The SWIFT/BIC code for Sumitomo Mitsui Banking Corporation is SMBCJPJTXXX. However, Sumitomo Mitsui Banking Corporation uses different SWIFT/BIC codes for the different types of banking services it offers. If you’re not sure which code you should use, check with your recipient or with the bank directly.Save on international money transfers
|Bank name||Sumitomo Mitsui Banking Corporation|
|Bank address||1-1-2, Marunouchi, Chiyoda-Ku Tokyo 100-0005|
|Bank name||Sumitomo Mitsui Asset Management Company Limited|
|Bank address||Atago Green H Ills Mori Tower Minato-Ku 105 6228|
|Bank name||Sumitomo Mitsui Trust Bank,limited|
|Bank address||1-4-1 Marunouchi, Chiyoda-Ku Chiyoda-Ku Tokyo-to 1008233|
If you're making an international transfer to a Sumitomo Mitsui Banking Corporation bank account, or if someone is transferring you cash to your Japan based Sumitomo Mitsui Banking Corporation bank account, you'll be asked for a BIC/SWIFT code along with details like the bank address. However, using traditional banks to send money abroad can be slow and expensive. Try TransferWise for fast, cheap and secure international money transfers.
Banks and other transfer services have a dirty little secret. They add hidden markups to their exchange rates - charging you more without your knowledge. And if they have a fee, they charge you twice.
TransferWise never hides fees in the exchange rate. We give you the real rate, independently provided by Reuters. Compare our rate and fee with Western Union, ICICI Bank, WorldRemit and more, and see the difference for yourself.
|Sending 1000.00 GBP with||Recipient gets(Total after fees)||Transfer fee||Exchange rate(1 GBP → JPY)|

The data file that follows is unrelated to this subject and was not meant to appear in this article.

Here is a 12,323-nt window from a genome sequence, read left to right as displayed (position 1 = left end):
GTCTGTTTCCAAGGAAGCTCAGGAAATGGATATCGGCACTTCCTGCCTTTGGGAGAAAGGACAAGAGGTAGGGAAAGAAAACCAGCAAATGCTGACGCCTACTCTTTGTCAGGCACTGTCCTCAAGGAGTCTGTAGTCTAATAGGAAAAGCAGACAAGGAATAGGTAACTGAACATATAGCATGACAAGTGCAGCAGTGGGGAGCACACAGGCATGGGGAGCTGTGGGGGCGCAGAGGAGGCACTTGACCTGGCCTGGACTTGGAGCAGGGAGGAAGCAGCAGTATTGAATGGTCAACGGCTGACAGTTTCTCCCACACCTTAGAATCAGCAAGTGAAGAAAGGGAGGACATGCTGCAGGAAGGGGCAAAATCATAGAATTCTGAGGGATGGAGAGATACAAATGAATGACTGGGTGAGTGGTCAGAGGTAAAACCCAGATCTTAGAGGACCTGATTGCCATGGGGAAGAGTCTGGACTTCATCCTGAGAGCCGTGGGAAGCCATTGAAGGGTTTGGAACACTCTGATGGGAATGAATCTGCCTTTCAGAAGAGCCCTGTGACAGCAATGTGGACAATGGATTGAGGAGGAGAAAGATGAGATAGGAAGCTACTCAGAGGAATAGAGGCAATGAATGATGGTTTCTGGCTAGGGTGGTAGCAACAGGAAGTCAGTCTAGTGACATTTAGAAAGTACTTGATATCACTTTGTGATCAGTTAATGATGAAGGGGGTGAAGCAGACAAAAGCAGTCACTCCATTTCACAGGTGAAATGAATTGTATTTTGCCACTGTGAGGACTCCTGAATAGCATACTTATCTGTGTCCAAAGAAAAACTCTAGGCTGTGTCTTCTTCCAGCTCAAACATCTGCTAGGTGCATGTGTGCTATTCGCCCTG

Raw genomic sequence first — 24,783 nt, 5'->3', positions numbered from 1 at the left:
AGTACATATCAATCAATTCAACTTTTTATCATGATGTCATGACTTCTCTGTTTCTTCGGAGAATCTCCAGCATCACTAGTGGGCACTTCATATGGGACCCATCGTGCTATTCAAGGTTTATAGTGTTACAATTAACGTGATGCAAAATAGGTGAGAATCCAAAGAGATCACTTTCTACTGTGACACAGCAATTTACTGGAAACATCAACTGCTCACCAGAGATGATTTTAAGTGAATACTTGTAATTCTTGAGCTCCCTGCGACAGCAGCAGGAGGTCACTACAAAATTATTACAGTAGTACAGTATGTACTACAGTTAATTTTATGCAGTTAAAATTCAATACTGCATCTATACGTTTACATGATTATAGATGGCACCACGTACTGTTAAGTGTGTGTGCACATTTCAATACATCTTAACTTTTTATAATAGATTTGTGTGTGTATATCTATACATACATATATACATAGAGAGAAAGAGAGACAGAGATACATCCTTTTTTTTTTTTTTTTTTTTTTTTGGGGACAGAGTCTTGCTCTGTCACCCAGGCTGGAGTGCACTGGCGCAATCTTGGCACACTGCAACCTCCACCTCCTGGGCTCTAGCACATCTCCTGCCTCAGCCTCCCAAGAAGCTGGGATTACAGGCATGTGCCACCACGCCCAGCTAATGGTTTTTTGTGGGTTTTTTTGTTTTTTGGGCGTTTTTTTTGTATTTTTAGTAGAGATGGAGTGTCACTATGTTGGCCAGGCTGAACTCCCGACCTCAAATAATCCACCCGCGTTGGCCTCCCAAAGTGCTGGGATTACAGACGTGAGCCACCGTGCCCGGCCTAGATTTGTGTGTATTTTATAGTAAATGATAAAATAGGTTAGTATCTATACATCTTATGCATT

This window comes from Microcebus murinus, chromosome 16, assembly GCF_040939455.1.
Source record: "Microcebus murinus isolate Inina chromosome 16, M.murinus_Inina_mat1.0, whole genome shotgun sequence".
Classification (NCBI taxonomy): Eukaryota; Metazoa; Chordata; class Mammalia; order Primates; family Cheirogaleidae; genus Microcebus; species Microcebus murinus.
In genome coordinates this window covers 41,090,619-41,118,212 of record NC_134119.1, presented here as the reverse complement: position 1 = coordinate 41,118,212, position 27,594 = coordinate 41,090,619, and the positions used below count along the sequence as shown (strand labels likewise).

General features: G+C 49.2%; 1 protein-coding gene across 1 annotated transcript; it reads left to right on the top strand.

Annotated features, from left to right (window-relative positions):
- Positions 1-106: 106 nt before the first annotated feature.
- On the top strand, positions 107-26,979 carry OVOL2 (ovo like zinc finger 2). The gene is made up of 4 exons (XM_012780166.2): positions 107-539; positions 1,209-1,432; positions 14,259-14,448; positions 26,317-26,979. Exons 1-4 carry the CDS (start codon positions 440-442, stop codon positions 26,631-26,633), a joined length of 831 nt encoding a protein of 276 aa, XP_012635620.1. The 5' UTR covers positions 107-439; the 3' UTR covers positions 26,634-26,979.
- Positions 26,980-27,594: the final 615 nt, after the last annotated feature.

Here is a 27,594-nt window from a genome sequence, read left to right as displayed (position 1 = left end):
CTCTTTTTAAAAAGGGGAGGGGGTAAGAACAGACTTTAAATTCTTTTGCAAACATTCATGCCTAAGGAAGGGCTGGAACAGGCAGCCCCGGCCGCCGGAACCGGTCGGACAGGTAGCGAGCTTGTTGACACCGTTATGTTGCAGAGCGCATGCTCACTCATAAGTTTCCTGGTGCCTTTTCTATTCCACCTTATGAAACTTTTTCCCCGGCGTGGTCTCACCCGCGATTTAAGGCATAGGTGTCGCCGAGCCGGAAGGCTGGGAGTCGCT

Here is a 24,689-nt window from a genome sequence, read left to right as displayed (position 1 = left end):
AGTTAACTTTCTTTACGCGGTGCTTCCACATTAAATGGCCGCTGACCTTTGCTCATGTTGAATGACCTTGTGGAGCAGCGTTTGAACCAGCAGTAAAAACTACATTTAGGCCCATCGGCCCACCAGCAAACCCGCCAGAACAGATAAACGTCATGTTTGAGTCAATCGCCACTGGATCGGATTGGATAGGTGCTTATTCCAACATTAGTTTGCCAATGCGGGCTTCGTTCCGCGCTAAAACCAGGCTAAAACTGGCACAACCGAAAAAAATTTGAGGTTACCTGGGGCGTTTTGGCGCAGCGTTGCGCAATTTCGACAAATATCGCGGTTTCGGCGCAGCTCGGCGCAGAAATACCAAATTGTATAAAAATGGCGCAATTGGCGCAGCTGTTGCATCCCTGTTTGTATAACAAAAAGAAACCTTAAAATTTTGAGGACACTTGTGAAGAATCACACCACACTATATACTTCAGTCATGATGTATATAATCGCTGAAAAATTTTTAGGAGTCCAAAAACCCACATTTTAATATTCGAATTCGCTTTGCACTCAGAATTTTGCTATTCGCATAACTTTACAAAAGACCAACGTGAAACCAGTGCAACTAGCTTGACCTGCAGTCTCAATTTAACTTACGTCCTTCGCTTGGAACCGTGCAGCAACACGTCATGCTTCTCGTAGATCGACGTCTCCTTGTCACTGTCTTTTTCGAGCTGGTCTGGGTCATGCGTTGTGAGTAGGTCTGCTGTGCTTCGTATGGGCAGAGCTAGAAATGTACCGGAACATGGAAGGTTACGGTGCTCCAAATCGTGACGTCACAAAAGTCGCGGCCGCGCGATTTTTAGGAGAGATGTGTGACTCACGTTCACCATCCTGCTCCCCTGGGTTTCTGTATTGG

|Cheapest||142044 JPYSave up to 6038 JPY||7.36 GBP||143.097|
|139167 JPY- 2877 JPY||0.00 GBP||139.167|
|137183 JPY- 4861 JPY||20.00 GBP||139.983|
|136629 JPY- 5415 JPY||22.00 GBP||139.703|
|136629 JPY- 5415 JPY||22.00 GBP||139.703|
Each Sumitomo Mitsui Banking Corporation branch has a unique SWIFT code. You can check the correct SWIFT codes for your Sumitomo Mitsui Banking Corporation branch here. However, if you’re not sure, or can’t find the branch code, you can use the 8 character head office SWIFT code, and your payment will still make its way to your account.
When sending or receiving money, always check the SWIFT code with your recipient or bank.
If you think you've used the wrong SWIFT code to send money, you should get in contact with your bank right away. They may be able to cancel the transaction. If it's too late to cancel, you might have to contact the recipient yourself and request that they return your money.
You’ll need a few details to send or receive a transfer – either domestically or internationally.
IBANs (international bank account numbers) identify individual bank accounts. They're issued by many banks in Europe, but banks elsewhere in the world are starting to adopt them as well.
Routing numbers help identify banks when processing domestic ACH payments or wire transfers. But only in the United States. You don't need one to make a payment to your friend in France, for example.
SWIFT codes, like routing numbers, also identify banks and financial institutions. This time for international payments. They're sometimes known as BIC codes.
You can usually find the right SWIFT code for your bank on your statements, or in your online banking.
You can also search for your bank's SWIFT code with our finder tool.
All banks have a SWIFT code, but not all banks have unique codes for each of their branches.
It depends. Some banks have unique SWIFT codes for each of their branches, while others have one SWIFT code for all their branches.
If you don't know which SWIFT code to use, you can usually send money with the SWIFT code for the bank's head office.
When sending money internationally, you’ll need a SWIFT/BIC code. Without it, your bank can't identify the exact bank the money should go to. If you have the bank name and address, but not the SWIFT code, just use our SWIFT/BIC finder to get the right code to use.
As of today, 35 countries in the extended Eurozone are within the SEPA (Single Euro Payments Area) — including the United Kingdom, Switzerland and Germany. More on countries in SEPA.
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Banks and other providers often add a markup to their exchange rate while advertising low fees, which means you could be paying huge hidden charges.
TransferWise uses the real Reuters exchange rate and charges a low, transparent fee. That’s why it’s cheaper. It’s only fair. It’s your money.